Taco Bell re-releases the Beefy Crunch Burrito once every couple years, and everyone loves it, but they never keep it around for long, even though demand is crazy high and it’s easy to make with ingredients they mostly keep on hand anyway. I imagine that somewhere on board the Orpheus there’s some kind of future Taco Bell, and even though all food is available with matter processors, even though there’s no actual time or seasons or anything, they STILL only release the fucking thing once a year, just to torture these poor people.

Check out our other Five Questions with Creators pieces and other Comics Lists here!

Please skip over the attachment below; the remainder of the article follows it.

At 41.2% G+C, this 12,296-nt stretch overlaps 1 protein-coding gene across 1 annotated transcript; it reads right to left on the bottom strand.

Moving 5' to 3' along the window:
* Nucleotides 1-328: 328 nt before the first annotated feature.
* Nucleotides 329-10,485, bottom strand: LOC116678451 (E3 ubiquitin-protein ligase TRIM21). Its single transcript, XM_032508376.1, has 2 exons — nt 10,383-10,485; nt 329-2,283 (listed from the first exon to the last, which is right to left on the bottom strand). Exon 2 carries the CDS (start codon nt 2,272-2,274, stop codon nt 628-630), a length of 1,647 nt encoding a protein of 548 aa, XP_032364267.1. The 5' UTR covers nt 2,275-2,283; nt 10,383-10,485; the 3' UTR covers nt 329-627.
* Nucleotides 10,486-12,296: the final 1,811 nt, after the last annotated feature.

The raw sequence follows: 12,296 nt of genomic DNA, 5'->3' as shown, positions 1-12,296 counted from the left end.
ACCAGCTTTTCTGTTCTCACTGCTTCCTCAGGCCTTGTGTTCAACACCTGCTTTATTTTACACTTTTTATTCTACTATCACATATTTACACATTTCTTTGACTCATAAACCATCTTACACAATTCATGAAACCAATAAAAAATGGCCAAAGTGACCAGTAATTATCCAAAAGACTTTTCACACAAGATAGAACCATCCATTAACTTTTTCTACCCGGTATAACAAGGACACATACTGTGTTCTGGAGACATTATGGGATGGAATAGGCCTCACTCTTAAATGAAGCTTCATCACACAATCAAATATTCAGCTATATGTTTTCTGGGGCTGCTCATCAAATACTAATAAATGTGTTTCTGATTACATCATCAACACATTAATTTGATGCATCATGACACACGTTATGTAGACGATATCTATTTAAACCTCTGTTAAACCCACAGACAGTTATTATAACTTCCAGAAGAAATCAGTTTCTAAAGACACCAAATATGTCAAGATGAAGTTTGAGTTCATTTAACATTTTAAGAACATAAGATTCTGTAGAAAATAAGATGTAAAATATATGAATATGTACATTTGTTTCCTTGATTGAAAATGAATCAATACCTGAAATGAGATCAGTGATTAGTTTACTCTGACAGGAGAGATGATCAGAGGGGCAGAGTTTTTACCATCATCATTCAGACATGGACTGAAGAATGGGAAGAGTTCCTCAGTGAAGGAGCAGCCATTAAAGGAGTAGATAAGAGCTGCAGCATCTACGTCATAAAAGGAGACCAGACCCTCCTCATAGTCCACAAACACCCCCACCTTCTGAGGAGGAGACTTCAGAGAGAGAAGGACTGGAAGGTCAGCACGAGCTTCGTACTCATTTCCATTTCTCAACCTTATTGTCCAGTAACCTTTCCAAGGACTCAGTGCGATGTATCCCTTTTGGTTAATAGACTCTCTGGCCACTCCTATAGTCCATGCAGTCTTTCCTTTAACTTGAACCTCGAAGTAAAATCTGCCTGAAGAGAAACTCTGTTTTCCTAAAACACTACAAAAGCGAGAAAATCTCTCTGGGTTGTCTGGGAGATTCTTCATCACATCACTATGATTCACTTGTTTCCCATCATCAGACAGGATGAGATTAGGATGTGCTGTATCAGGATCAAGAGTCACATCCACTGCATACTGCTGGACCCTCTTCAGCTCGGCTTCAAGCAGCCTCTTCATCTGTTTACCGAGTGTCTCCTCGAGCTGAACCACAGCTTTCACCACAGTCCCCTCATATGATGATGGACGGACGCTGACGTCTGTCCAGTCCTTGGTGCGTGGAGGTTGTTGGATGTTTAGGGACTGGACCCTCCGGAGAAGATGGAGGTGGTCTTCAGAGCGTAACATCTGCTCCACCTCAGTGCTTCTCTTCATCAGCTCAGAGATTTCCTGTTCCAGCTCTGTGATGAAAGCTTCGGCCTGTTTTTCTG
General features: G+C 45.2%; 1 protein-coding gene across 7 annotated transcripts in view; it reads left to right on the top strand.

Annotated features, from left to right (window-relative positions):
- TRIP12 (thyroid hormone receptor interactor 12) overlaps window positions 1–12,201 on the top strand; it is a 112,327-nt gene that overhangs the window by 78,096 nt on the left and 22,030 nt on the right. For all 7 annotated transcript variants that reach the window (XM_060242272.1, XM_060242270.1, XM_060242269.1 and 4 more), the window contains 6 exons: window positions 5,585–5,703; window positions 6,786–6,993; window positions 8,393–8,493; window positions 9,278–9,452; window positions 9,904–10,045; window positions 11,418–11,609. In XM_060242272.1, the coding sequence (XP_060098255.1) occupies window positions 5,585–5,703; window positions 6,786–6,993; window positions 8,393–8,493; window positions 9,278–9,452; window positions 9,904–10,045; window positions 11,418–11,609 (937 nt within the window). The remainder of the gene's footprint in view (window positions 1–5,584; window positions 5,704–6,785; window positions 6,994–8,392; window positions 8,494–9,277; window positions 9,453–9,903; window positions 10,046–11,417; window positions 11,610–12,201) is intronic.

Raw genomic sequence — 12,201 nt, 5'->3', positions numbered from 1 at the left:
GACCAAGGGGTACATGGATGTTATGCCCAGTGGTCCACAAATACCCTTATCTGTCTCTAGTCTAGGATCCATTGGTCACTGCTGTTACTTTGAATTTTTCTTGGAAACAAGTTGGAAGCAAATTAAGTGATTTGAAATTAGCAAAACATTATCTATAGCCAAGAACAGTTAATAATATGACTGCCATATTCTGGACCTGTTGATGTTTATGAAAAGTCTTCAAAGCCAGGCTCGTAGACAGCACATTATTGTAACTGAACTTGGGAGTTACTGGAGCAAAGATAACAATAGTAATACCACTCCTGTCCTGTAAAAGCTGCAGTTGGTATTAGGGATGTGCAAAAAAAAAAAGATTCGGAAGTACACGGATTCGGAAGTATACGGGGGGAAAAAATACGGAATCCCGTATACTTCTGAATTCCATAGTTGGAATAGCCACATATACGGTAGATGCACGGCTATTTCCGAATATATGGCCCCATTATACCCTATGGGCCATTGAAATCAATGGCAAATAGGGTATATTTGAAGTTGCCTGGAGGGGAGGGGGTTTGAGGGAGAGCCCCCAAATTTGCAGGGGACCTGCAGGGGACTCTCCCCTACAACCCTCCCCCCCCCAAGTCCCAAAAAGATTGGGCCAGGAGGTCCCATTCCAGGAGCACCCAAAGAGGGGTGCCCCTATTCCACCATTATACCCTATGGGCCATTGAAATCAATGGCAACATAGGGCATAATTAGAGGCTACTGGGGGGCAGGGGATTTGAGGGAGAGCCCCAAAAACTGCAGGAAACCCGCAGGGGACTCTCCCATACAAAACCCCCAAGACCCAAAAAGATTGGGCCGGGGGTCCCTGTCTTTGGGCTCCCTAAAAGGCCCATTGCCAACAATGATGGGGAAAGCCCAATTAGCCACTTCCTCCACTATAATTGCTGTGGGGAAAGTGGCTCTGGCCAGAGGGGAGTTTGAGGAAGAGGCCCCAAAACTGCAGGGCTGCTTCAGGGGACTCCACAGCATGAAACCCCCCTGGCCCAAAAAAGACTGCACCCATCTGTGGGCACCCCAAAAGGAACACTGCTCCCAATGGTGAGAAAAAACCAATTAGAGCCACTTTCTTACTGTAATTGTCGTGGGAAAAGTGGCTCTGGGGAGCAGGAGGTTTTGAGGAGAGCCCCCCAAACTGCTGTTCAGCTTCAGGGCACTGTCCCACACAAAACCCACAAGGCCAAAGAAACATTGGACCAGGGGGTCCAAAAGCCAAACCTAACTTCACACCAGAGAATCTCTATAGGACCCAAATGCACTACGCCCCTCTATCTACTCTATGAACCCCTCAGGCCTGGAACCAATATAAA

Zack Quaintance is a journalist who also writes fiction and makes comics. Find him on Twitter at @zackquaintance. He lives in Sacramento, California.

REVIEW: Wasted Space #4 by Michael Moreci, Hayden Sherman, Jason Wordie, & Jim Campbell

Wasted Space #4 is out Aug. 22, 2018.

By Zack Quaintance — One of the qualities (among many) that has drawn me to Wasted Space is its sheer complexity. This is the series’ fourth issue, and going in I found myself wondering what facet of this story Moreci, Sherman, et al. would explore here in greater depth. Would we finally see Devolous Yam (almost)? Would we learn more about the powers shared by our series leads (almost again)? How about more of Legion, the giant unstoppable force driven to absolutely stomp our heroes (no, but check out #5’s cover)?